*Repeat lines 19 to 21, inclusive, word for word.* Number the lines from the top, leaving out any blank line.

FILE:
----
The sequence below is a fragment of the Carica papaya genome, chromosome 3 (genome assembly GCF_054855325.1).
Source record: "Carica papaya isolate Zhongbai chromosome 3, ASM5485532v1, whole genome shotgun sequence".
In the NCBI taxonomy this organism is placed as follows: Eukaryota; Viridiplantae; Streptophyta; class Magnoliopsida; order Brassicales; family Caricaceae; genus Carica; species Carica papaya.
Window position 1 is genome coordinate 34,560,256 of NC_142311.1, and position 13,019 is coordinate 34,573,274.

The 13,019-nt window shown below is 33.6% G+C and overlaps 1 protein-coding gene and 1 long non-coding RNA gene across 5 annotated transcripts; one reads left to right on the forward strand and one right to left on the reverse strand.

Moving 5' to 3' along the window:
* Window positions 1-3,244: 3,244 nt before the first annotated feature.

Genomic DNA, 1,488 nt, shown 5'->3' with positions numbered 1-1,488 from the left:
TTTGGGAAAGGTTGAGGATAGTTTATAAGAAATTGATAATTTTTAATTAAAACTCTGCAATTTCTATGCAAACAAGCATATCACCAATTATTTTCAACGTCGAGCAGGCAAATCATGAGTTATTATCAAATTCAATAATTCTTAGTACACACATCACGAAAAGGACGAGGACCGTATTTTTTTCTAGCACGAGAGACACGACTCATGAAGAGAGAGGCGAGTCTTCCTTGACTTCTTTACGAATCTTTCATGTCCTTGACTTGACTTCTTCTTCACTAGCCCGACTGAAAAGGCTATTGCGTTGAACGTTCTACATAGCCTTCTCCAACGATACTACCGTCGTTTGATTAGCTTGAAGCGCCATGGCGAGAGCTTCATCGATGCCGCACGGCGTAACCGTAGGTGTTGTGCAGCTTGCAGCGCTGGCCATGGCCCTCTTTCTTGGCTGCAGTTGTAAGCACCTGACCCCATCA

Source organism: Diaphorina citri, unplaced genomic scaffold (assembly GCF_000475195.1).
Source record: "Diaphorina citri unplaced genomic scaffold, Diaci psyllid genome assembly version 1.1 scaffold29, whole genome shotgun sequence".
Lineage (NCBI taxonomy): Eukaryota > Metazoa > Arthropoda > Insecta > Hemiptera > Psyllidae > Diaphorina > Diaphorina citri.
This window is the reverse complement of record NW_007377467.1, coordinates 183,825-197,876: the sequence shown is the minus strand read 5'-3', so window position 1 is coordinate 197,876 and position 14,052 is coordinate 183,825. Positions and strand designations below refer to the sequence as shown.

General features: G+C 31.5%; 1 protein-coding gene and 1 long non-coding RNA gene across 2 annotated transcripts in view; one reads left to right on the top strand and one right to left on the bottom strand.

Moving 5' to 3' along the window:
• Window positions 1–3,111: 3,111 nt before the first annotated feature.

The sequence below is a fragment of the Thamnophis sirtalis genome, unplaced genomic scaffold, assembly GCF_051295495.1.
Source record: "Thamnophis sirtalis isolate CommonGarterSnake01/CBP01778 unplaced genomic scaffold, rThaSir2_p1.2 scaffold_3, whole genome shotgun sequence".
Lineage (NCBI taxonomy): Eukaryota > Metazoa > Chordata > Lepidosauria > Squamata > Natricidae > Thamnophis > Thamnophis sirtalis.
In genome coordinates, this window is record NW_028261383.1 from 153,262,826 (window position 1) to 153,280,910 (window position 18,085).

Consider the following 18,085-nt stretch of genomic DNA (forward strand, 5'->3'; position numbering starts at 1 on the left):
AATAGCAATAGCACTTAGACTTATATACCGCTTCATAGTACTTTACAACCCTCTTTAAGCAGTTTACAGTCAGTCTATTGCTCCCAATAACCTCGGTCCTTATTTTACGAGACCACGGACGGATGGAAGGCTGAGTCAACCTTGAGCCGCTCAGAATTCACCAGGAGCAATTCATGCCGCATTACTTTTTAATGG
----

Lineage (NCBI taxonomy): Eukaryota > Metazoa > Chordata > Lepidosauria > Squamata > Natricidae > Thamnophis > Thamnophis sirtalis.
In genome coordinates, this window is record NW_028261383.1 from 153,262,826 (window position 1) to 153,280,910 (window position 18,085).

Consider the following 18,085-nt stretch of genomic DNA (forward strand, 5'->3'; position numbering starts at 1 on the left):